In about two weeks, thousands of people, young and old, will be scrambling around looking to purchase items in pink and red.
Flower sales will rise as will the sales of greeting cards, lingerie, strawberries, poorly made stuffed animals and chocolates wrapped in heart-shaped boxes.
Children will be licking the frosting off of pink sprinkled cupcakes while possibly exchanging tiny superhero or princess cards with one another at school parties.
Many men and women will feel the heat, not from a deep meaningful relationship, but from the pressure of making sure everything is perfect on Friday, February 14, as to avoid the possibility of tears and a potential argument.
(Personally, I’ll be feeling the heat by graduating to a new belt in Taekwondo that night, which to me, is far more meaningful than a goofy eyed monkey professing his love and dark chocolate covered truffles, but that’s another story.)
Like many teenagers, people around the world will be adopting the festivities, without even an understanding of what this day represents, simply because other people are doing it.
Those who (think) they have found that “special someone” to share it with will have a night to remember. Whether the memories of the night end up being good or bad is also another story.
Which brings us to everyone else. The Naysayers. The Day O’ Love Grinches. The people who reject any form of romantic comedy. The ones who shuffle their feet in the dirt as they walk by mumbling their annoyances at all things cute and cuddly. The Lonely Hearts.
Which makes me think about and observe my surroundings. As I sit here, getting my oil changed, I witness the disconnect of the human experience. Customers are making certain there is ample seating space between them, staring at tablets or screens, creating a see-through shield, not unlike myself.
Suddenly, I feel someone staring at me. I look up to attempt eye contact with a smile only to receive the quick “Damn! She caught me looking” turn away in return. Uncomfortable, I decide to take a quick bathroom break.
Not even five minutes pass when I return to find my seat was immediately stolen by the customer who pulled the ol’ “look away”. There are plenty of available seats. He was sitting in one. Why did he get up and cross over and take mine? Was it some weird attempt to connect. Was he even looking at me in the first place? Perhaps he was coveting my chair the whole time? Maybe he just wanted to get closer to the old school western that was playing on the waiting room television.
Whatever the case may be, it’s irritating, I hate my new seat and I’m definitely not going to take his old one.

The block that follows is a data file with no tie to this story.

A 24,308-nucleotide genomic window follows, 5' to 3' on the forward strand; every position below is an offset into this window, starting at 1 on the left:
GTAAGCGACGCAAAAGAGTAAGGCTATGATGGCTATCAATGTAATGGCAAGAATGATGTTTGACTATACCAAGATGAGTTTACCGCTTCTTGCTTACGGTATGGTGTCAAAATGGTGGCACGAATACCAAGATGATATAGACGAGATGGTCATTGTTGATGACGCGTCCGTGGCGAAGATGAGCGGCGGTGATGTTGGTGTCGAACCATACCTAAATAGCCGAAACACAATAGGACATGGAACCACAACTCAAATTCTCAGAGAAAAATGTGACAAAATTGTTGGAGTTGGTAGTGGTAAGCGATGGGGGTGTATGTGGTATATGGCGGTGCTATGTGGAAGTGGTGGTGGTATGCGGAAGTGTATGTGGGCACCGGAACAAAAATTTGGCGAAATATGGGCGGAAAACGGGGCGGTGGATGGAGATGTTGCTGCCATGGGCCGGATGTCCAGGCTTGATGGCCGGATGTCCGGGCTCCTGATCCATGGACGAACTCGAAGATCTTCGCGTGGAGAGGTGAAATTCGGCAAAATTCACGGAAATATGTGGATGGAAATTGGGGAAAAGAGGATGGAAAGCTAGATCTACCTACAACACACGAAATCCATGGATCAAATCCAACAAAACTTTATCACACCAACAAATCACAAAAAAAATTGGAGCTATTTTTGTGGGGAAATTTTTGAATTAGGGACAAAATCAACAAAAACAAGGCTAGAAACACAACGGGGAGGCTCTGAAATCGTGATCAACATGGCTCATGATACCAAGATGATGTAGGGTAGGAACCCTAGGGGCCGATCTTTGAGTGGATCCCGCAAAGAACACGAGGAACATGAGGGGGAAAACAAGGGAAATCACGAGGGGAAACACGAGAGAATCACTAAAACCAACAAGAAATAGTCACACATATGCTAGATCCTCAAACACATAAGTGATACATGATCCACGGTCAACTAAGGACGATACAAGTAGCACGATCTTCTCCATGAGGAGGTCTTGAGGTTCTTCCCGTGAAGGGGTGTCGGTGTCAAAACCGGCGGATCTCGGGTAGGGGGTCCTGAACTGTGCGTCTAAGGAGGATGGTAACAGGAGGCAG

Regardless, my own hang ups aside, calling a spade a spade, I am equally as guilty as everyone else when it comes to wanting to keep to myself.
My inanimate screens have “got my back” for those awkward moments when I just don’t want to talk. They are a means of escaping discussions I know I shouldn’t have. They are a way to create the “please don’t approach me” line of invisibility almost, at times, as harsh as the old school “talk to the hand” gesture but far more passive-aggressive.
On the flip side, my devices have also been there for me, like a reliable friend, in the moments I felt ignored or not needed by others, acting as a safety net, a digital wingman and quick access to a willing person on the other side waiting to connect through social networking or texting.
Bottom line, I’ve felt the empty awkwardness of loneliness and being out of place, even when surrounded by many others who are seemingly having a good time.
It’s safe to say, we all have.
As of 2012, there are reported to be 7.064 billion people on Earth.
With so many people, how can I possibly ever feel lonely?
How can anyone?
Why are there people out there who feel so lonely that they can’t stand to live another day? There is always someone in close proximity to talk to, right?
Is it our obligation to at least try to make sure that extreme loneliness in others doesn’t occur? Should we be the ones to welcome others into our worlds, even just briefly? After all, everyone, at some point, just needs to be heard.
With 7.064 billion of us out there, surely we can take a few minutes out of our day to be there for someone, whether we know them or not, to let them vent, to let them cry, to make them laugh to help them smile.
We all have the ability to be sources of comfort.
Comfort for the young.
Comfort for the old.
Comfort for those who are like us.
Comfort for those who are not.
Regardless of our commonalities or differences, we all have one thing in common, we’re all human beings who feel lonely one time or another and the more we are there for each other the more together we’ll all be.
That being said, it’s amazing what five minutes of genuine attention can do.